Therapeutic Mentoring

Therapy for Adolescent + Adult Adoptees

Do you have adoption questions? Such as…

Are my internal struggles related to being adopted? Am I struggling with relationships because of early attachment trauma? Why do I feel alone even when with people, such as my adoptive parents or partner? Should I find my birth parents?

 

The impact of adoption is very real. It can appear long after we might expect. When the adverse effects of being adopted arise in early childhood, they may be easier to notice. Attachment trauma is often cited, and Reactive Attachment Disorder is often diagnosed.

But when adoption issues don't begin until adolescence or even adulthood, they may come as a surprise. It may be puzzling to outsiders why the adoptee is suddenly struggling to such a degree. And, of course, it may be even more confusing for the teenage or adult adoptee themselves.

Troubling symptoms can set in, seemingly at random. Or, extreme symptoms related to being given up for adoption can be stimulated by another traumatic event. I say another traumatic event, because being given up for adoption can be the first, and most severely traumatizing, event in one’s life. It most certainly was for me, and research tells us it can result in adopted adult problems with attachment, higher prevalence of externalizing disorders in adolescent adoptees, and classroom challenges for adopted children.

Adopted Adult Concerns

If we made it through childhood without adoptions issues arising, they may still develop later on. We may begin to feel inexplicably lonely. Disconnected from those around us, no matter how much these people love us.
 

We may begin to notice that we feel estranged from our adoptive parents and siblings. We may know that mutual love is shared, but we simply cannot feel a connection. We may notice this in friend groups, or other communities. Or, we may simply feel like we do not fit in anywhere. Like this world is not our home.
 

We may struggle with authority, acting out in defiant or aggressive ways. We may develop a constant sense of unease. Feel unsettled, edgy, or hyper-vigilant. We may find abnormally strong responses to relationships. We may doubt that others will meet our needs, and so avoid them all together. We may develop strong emotional attachments very quickly, and cling on to them for dear life. Or, we may outright fear them, and conclude that becoming close to others is simply too dangerous.

 

We may begin to drink, use drugs, or develop compulsive behaviors that offer us a minute of relief from our unease through numbing. Or, our addictive activities such as pornography, gambling, or getting high feel like the only time we are alive, or not alone.
 

We may begin to wonder: should I contact my birth parents? We may wonder about the pros and cons of contacting our birth parents? Or, maybe we have already contacted them, and the feeling of being alone is still present?


At full-risk of sounding like an after-school special:

 

If you have experienced any of these things as an adoptee, you are not alone.

You may be wondering what adoption counseling can do to help, and how might it differ from psychotherapy you have done before?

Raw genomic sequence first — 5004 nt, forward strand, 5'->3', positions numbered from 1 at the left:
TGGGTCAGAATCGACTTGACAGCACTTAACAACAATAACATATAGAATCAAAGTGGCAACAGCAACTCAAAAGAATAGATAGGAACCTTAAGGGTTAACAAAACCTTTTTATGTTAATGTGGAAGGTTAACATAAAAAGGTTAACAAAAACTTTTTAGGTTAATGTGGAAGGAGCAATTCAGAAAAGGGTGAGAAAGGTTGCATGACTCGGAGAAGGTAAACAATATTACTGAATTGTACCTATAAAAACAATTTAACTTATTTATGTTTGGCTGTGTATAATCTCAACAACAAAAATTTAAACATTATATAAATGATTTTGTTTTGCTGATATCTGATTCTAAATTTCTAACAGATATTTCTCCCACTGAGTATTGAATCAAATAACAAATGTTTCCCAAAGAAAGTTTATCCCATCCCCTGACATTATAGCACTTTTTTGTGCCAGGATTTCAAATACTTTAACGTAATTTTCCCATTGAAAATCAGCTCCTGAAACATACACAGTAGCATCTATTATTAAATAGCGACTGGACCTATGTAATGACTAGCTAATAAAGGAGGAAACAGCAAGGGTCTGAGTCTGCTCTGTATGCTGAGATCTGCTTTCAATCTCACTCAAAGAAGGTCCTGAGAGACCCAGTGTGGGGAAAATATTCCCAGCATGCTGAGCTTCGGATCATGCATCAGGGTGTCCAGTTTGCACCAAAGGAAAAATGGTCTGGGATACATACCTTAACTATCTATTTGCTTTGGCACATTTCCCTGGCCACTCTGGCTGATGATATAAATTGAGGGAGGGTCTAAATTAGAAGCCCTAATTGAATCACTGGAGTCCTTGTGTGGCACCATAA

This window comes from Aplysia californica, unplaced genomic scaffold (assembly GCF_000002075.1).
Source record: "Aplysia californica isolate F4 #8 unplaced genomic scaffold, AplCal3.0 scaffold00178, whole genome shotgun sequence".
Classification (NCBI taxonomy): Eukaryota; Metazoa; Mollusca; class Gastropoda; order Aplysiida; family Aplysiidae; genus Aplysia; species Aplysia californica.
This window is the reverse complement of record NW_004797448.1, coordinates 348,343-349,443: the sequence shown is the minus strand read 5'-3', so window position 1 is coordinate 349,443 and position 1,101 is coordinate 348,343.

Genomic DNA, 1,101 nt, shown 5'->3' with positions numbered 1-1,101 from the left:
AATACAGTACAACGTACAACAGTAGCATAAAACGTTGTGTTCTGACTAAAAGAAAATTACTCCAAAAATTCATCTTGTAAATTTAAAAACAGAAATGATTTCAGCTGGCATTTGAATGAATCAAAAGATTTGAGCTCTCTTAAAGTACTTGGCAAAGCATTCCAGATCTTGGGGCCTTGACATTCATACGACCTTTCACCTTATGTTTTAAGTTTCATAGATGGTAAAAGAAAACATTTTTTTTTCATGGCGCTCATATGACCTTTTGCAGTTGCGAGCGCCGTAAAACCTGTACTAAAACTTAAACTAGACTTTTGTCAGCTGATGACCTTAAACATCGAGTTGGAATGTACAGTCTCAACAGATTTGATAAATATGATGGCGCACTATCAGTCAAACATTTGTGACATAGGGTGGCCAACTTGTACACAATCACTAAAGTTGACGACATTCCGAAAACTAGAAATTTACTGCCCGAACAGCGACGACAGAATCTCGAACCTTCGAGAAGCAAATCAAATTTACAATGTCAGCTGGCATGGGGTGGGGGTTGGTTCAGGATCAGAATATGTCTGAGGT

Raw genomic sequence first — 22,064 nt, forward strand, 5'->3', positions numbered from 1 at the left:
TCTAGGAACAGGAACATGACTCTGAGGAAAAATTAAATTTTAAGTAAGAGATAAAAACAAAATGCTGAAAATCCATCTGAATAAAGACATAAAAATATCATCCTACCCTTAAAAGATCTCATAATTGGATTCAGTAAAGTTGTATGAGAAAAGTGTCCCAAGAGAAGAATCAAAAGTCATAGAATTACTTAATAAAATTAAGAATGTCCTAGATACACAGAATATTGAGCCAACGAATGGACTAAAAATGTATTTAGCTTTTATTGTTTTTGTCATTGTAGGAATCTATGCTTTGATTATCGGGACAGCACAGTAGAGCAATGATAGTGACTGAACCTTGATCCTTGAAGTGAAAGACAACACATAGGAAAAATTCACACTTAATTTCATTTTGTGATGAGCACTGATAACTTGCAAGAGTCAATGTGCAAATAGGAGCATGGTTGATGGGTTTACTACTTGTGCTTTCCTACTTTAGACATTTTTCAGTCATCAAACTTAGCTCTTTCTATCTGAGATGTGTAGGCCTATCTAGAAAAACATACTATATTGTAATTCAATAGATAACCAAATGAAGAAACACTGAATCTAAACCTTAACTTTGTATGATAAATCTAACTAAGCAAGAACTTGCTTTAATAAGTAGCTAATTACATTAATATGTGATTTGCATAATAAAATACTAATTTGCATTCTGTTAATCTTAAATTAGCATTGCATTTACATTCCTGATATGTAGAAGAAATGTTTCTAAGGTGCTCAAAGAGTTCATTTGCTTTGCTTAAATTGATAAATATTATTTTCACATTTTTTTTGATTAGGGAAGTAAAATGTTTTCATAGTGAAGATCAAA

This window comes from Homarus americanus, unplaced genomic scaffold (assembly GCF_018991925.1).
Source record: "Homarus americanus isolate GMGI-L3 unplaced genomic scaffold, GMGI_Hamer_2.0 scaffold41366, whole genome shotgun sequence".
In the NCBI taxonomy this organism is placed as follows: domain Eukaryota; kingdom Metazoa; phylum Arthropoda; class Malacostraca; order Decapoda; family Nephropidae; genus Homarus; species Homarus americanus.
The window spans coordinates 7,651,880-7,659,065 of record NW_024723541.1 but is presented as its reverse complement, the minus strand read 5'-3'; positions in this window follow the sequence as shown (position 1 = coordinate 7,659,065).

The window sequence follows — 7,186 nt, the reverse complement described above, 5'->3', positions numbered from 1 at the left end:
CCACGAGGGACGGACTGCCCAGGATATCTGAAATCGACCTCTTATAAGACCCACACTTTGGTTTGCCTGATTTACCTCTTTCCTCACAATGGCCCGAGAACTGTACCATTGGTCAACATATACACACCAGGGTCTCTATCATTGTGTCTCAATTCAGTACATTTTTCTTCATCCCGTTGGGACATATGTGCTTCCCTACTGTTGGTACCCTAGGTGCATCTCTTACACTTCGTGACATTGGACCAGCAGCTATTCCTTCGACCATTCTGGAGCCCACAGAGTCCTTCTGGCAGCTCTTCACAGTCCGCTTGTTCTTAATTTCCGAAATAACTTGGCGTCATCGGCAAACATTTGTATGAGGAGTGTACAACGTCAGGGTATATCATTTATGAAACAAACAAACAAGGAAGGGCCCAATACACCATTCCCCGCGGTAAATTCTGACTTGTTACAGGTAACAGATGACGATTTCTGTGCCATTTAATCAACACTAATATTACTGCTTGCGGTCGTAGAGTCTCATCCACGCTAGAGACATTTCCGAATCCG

Firstly, I want to normalize the adoption issues you may have had. There is a common and altogether heart-felt belief in many adoption communities that unless you were adopted, you will never know some of the feelings that come with it. I believe this is true, and it can be such an empowering relief to acknowledge this for yourself. Nevertheless, it may also come with grief to face this fact head-on. This can be an important element in adoption therapy.


Different adoption counselors work in different ways. I perform this type of work in a similar way to all my work: mindfulness-based, somatic, and attachment trauma informed. I use mindfulness-based methods associated with the modalities of Somatic Experiencing (SE) and Dynamic Attachment Repatterning experience (DARe). This means that we strive to work in present-moment awareness with an emphasis on bodily sensation and relationship patterns.


Why is this so relevant to adoption counseling? Because the adverse effects occurring from adoption trauma arise from memories that cannot be accessed with normal recollection. As an infant, we do not have access to our frontal cortex (as it is not yet developed), and all our memories become implicit, aka stored in our body. (See this article from my blog to read more about this phenomenon.)

Healing is Possible

Working with the body in this way, gives us greater access to nervous system states, feelings, and beliefs that may have formed around early childhood trauma such as adoption. And in this form of adoption counseling, we do all this while staying attuned to its impact on relationship. Being given up for adoption is the ultimate relational blow for an infant, and healing in relationship is the best way to recover.


The life of an adolescent or adult adoptee may already feel like a long, and difficult one. Often times, as adoptees, we hear that we will have to forgive our birth parents, find our birth mother, or develop a great relationship with our adoptive parents. For some, these may be vital steps to healing. But for some, they may not. Fortunately, we can heal in a multitude of settings. I believe, adoption counseling is one of these.

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